Critics not enamored with Panamanian president's love life

December 02, 1990|By Knight-Ridder News Service

PANAMA -- Panamanians say this country has a big problem: The president is in love.

President Guillermo Endara, 54, daydreams through important Cabinet sessions with a permanent smile on his face and is often late or doesn't show up at key meetings, according to news reports that have become the talk of Panama City.

The reason: first lady Ana Mae Diaz, the 23-year-old law student Mr. Endara married in June after a brief but intense romance. Critics charge that the president, who often appears in public hand-in-hand with his young wife, spends more time at home than at the office.

"Any man who falls in love after age 51 goes bananas," said a top government official, with a mixture of sympathy and compassion for his boss. "Endara is no exception."

Criticism of President Endara's alleged halfhearted dedication to his job has turned into a major political issue in Panama because of his failure to end the constant infighting of his U.S.-installed coalition government.

Panama's two vice presidents and 12 Cabinet members engage in nasty public fights with one another, projecting the image of a divided government. The president seems unable to stop the squabbles or give his government a clear sense of direction, critics say.

"Physically, he is there," one government official conceded. "But his mind is somewhere else."

Government spokesman Rene Hernandez and top Cabinet ministers vehemently rejected charges that Panama has a part-time president. On the contrary, Mr. Endara is among the first to arrive at Cabinet meetings, they say.

Part of the misunderstanding lies in the fact that, for the first time in many years, a Panamanian president lives and works in the presidential palace, they say. Mr. Endara and the first lady live on the third floor of the waterfront Las Garzas palace. The president's office is on the second floor.

Because of that, Mr. Endara is often seen with his wife during lunch, coffee breaks or dinner. And malicious gossipers say the head of state spends much of the day in his residential quarters.

"In Panama, we love gossip," said Guillermo Ford, the country's second vice president and planning minister. "When people don't have anything better to do, they make things up."

But, thanks to the press freedom in place since last year's U.S. invasion ousted Gen. Manuel Antonio Noriega, newspaper columnists and cartoonists are having a field day with the presidential love story.

A recent cartoon in the independent daily La Prensa shows an empty presidential chair, with an invisible president throwing daisy petals in the air and counting: "She loves me, she loves me not . . ." Outside the window, the scene is of a country in chaos.

Critics also complain that Mr. Endara is giving his wife an excessive role in government matters. A persistent rumor, denied by top government officials, says she even participates in Cabinet meetings.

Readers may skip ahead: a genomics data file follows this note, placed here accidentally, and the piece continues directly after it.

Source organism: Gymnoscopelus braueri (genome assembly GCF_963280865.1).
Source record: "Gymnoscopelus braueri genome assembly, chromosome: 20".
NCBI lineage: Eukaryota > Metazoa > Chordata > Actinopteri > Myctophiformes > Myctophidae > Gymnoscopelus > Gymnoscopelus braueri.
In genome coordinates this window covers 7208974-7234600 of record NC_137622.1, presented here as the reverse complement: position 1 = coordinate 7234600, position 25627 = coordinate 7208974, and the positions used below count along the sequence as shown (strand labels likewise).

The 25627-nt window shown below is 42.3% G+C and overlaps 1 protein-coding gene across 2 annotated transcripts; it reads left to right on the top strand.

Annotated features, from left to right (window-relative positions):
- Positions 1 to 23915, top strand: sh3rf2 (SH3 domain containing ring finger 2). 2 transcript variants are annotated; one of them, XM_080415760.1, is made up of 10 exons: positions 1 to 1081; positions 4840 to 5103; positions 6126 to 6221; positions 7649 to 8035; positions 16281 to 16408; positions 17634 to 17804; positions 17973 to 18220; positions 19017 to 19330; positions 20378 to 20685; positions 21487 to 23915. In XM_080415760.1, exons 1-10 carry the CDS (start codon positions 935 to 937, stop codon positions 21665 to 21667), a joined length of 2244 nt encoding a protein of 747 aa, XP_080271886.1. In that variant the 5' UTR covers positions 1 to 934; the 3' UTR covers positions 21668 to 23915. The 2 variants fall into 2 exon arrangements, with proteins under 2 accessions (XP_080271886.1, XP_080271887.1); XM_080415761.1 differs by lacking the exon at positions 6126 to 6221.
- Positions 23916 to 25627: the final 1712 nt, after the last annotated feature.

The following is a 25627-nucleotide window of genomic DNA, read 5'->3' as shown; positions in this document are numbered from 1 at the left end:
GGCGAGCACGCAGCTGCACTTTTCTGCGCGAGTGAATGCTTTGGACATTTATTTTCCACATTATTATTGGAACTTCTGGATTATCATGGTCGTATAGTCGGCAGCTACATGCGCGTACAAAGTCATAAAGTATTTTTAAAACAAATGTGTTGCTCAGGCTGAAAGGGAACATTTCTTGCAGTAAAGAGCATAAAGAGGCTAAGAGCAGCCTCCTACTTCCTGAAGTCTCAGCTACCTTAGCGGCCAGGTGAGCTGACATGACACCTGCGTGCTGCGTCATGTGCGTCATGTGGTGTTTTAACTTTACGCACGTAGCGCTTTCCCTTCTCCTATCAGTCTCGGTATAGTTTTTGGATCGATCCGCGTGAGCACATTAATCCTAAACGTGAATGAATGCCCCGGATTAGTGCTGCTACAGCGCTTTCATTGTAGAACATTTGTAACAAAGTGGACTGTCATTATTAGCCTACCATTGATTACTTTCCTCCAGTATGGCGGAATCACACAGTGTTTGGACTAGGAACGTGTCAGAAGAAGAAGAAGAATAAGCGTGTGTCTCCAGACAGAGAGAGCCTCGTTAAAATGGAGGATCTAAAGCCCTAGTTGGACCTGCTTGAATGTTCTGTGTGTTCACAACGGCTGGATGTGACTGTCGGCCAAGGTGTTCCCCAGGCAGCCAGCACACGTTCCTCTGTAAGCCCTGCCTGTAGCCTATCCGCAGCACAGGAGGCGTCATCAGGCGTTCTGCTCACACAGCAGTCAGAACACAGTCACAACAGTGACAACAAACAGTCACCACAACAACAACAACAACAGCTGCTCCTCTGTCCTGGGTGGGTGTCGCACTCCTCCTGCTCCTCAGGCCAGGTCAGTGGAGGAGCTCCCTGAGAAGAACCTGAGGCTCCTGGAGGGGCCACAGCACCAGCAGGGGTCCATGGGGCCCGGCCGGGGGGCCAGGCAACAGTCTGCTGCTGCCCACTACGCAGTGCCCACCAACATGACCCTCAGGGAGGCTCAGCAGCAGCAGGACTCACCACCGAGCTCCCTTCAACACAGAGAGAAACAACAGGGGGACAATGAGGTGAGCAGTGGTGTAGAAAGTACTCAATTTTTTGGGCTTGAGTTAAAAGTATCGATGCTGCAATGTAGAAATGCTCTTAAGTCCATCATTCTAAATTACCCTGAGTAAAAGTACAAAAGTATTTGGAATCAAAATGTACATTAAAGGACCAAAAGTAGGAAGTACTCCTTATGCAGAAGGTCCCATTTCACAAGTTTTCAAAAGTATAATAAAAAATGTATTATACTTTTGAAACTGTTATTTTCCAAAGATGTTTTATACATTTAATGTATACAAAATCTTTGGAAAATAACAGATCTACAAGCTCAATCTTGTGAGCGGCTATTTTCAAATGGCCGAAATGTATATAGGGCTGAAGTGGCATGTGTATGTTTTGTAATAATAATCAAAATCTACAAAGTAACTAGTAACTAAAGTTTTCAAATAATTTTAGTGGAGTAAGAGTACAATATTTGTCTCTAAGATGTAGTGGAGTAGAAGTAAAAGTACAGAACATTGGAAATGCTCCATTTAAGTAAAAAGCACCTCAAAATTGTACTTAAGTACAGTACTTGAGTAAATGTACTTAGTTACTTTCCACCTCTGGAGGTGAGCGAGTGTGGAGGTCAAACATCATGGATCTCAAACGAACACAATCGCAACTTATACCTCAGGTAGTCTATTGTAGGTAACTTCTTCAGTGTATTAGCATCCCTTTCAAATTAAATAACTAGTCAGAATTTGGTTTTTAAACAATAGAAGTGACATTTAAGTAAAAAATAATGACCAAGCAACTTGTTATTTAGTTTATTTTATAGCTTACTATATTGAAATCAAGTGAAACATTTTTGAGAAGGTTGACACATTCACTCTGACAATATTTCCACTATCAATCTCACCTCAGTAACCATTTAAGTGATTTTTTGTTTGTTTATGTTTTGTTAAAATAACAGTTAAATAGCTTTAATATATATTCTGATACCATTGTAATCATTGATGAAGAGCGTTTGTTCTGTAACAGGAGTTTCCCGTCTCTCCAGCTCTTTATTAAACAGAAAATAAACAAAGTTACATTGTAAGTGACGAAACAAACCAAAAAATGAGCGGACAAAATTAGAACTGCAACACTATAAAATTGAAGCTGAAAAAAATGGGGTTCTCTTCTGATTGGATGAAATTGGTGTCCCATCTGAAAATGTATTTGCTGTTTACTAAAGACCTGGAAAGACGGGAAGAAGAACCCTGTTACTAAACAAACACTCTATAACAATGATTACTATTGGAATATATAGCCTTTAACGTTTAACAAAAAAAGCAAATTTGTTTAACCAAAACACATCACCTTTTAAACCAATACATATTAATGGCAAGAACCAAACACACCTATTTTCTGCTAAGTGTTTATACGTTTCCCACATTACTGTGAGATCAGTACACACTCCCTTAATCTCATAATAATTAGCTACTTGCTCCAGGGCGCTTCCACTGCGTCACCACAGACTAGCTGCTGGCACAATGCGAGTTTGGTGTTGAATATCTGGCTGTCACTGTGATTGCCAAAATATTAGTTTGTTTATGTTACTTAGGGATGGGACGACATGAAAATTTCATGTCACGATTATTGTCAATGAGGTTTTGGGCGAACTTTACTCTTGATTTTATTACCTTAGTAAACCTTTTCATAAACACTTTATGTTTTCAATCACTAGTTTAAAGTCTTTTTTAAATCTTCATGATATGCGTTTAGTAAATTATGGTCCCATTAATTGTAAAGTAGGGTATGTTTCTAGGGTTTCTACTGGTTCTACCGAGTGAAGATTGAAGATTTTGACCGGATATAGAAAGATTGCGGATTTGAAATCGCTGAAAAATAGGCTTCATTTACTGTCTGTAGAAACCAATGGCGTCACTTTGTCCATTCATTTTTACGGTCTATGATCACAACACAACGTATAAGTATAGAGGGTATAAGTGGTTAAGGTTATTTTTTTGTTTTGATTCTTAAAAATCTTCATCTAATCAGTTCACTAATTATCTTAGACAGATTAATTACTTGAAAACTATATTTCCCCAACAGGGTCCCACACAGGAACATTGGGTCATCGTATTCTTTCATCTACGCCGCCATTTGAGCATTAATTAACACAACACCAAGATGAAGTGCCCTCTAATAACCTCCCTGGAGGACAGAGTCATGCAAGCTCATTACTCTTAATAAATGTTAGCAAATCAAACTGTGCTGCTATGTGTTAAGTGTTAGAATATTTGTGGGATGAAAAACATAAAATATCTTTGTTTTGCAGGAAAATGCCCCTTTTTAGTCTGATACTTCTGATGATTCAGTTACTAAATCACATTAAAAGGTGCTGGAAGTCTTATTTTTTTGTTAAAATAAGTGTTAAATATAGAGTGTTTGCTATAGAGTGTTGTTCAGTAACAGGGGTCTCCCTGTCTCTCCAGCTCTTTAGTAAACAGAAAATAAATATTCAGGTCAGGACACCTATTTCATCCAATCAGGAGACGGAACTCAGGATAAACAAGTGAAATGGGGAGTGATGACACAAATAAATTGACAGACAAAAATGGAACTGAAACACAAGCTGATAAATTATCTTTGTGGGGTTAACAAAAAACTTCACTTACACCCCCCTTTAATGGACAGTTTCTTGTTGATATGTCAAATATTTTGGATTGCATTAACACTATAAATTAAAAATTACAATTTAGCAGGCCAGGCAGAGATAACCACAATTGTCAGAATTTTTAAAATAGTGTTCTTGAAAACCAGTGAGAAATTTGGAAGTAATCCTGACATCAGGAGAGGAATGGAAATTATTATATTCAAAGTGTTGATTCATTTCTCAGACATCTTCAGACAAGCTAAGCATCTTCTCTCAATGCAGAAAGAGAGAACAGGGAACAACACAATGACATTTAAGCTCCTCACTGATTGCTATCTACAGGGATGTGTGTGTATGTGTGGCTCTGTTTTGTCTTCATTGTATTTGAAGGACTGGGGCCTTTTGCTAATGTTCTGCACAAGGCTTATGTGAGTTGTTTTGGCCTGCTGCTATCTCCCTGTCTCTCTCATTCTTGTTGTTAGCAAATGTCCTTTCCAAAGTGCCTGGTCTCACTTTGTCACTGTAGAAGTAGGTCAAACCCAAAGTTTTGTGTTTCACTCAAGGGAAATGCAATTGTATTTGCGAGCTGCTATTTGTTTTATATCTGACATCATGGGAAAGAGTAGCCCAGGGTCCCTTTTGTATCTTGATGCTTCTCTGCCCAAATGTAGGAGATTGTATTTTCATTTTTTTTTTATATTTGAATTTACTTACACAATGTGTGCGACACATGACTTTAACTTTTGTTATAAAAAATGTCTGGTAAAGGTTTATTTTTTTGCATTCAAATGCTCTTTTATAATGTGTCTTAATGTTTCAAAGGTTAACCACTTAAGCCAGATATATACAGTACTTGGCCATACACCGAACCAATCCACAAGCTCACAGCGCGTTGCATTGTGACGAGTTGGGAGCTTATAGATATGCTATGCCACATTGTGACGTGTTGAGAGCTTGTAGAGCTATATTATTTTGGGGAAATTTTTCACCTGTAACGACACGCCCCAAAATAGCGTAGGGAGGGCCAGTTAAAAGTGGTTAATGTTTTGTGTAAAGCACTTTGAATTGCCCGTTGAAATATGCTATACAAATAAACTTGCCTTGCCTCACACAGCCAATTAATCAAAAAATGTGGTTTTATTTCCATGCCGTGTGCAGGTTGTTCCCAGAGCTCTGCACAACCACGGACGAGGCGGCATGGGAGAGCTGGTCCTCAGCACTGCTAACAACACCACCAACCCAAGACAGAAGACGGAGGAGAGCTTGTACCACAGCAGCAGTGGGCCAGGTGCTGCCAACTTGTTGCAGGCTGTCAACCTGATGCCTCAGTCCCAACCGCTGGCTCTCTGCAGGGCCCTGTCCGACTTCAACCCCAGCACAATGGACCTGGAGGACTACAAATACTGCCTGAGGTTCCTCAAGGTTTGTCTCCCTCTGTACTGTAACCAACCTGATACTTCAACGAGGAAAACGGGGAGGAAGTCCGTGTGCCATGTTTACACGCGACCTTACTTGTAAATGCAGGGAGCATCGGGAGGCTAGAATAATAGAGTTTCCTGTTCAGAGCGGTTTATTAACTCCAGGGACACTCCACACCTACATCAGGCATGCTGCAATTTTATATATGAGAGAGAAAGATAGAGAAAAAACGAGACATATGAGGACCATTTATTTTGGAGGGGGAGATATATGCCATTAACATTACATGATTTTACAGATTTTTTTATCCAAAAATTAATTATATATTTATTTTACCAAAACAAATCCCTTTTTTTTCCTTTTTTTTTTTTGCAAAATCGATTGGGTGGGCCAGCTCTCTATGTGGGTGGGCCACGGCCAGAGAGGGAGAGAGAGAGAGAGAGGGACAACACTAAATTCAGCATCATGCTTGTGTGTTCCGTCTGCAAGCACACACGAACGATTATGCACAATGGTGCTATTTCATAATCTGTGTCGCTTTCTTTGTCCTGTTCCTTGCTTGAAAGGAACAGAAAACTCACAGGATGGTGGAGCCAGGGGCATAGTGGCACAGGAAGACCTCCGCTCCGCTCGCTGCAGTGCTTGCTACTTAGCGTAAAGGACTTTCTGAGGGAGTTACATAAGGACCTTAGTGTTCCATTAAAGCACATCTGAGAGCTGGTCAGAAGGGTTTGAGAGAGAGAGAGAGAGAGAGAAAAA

"In the 11 months since we've been in office, I've only seen her once at a Cabinet meeting," Mr. Ford said. "It was late at night, and she showed up briefly to bring us a cake."

The first lady made headlines in early October when, clad in the colorful costume of Panama's Cuna Indians, she accompanied the president to the United Nations General Assembly.

The picture of the first lady dressed as an Indian at the United Nations created an uproar among Panama's elite.

A cartoon in La Prensa portrayed Mr. Endara, covered only by a loincloth, with a spear in his hand, telling his Indian-clad wife: "Hurry up, darling. We're late for the General Assembly."

In a letter to a newspaper Oct. 7, reader Beatriz E. Giron wrote: "Imagine if Mrs. Barbara Bush had attended the General Assembly dressed as a Sioux Indian!"

Criticism over the first lady's U.N. appearance intensified when Panamanian newspapers reported that Mr. Endara had refused to address the forum unless his wife was allowed to sit with Panama's delegation on the floor of the General Assembly. Most other spouses follow the speeches from a VIP balcony, critics charged.

Foreign Minister Julio Linares said he was unaware that the president had placed any such condition for delivering his speech. The first lady was seated next to the foreign minister on the assembly floor because she was a member of Panama's official delegation, he said.

Most aides to Mr. Endara and U.S. officials who follow his moves closely say the president's main problem is not love, but knowinghow to manage his time. He also doesn't pay enough attention to building his public image, they say.

When the president is interested in one issue, he often stays at a meeting and is late for the next one, they say.

"He has never been an executive; he ran a little law office," said a senior U.S. official. "He is a very astute, intelligent man who is learning how to govern."

Complicating matters, Mr. Endara governs without an assertive personal staff or a visible spokesman and is politically isolated within his coalition government.

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